In 2005, Hurricane Katrina destroyed most of the Gulf Coast, including regions we were surveying during our Mississippi trip. Five years later, the BP Oil Spill took place in this same area. With these facts, I had expected its people to be wanting to leave this region. However, it was surprising to see the amount of faith and trust the people have in the community.
Most of the people we surveyed had said although there were faults with the community, they love it and expect it to be better five years from now. One of those surveyed compared his neighbors as his sisters and brothers and wished people would look after one another more. I was genuinely touched by this. Although they may be of low socioeconomic status, they had big open hearts that were ready and willing to accept and help others.
A community is not defined by its demographical information but by its people. Every house is a story within itself and every person is a book that is not to be judged by the cover. We are not defined by race/ethnicity or income levels or educational levels, but by ourselves and what is inside. However, as we dive deeper into academics and spend more time in our offices looking through data than out in the field, we tend to forget this. We examine the various graphs and charts generated and we analyze the numbers, but we overlook the fact that these numbers represent people.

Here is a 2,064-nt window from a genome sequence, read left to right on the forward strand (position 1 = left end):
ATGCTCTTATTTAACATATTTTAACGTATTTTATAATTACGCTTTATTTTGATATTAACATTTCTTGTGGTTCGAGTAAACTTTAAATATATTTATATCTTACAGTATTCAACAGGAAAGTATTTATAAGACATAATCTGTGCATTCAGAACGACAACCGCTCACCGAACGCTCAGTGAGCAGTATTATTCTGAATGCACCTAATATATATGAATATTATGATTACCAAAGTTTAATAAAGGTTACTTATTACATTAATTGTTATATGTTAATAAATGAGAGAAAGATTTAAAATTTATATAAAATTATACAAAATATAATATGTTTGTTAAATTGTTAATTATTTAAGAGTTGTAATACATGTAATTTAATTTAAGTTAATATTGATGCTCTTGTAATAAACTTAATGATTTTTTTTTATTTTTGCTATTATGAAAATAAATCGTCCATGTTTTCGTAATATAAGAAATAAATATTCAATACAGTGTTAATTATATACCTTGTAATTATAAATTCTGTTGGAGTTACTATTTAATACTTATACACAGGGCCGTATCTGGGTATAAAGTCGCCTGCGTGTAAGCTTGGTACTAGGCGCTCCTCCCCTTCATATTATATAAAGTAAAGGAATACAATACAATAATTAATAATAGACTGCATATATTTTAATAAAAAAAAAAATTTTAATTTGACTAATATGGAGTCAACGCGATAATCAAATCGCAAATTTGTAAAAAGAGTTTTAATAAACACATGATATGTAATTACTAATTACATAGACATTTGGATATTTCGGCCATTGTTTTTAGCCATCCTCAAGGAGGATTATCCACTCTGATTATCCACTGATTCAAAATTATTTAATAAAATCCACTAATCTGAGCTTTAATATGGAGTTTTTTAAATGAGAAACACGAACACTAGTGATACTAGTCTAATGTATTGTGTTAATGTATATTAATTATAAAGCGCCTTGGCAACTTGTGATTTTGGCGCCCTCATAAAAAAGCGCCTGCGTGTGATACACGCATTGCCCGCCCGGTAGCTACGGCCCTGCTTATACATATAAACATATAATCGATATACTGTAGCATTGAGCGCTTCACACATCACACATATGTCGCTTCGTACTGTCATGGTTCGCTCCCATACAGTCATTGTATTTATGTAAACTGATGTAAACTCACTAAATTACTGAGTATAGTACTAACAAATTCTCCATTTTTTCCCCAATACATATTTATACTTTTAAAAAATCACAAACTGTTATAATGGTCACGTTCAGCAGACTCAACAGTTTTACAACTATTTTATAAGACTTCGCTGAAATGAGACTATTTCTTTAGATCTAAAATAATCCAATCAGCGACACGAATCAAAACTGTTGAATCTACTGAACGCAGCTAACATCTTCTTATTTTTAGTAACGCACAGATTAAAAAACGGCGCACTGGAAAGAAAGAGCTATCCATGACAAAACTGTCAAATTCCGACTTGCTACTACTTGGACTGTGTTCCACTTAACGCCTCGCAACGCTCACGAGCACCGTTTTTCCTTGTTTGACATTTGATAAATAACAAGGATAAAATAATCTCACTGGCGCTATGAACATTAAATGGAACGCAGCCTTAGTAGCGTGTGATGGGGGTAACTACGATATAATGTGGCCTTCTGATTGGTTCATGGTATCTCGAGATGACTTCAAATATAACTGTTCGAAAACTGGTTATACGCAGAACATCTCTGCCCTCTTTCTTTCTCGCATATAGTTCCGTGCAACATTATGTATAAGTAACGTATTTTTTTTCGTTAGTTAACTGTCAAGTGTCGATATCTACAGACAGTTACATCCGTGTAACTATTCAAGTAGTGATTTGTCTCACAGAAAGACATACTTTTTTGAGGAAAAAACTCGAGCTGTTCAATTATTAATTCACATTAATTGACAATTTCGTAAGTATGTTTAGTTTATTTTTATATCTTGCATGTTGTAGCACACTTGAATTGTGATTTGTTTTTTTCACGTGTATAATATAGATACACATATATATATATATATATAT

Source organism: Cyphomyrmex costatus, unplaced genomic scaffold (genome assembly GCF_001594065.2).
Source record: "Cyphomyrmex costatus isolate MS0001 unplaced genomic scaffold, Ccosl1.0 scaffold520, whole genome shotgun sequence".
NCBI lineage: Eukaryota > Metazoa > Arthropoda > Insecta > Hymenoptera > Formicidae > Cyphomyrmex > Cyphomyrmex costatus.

Since most of my surveys were done in Biloxi, Mississippi, I was able to learn a lot about the region, and about how people moved around and changed addresses. However, in the end, they would come back and stay. Although some left because of Hurricane Katrina or the BP Oil Spill in 2010, they came back to this region, because they believe the community will be better and because it is their homes.
And as we would say up here in Michigan-those who stay will be champions.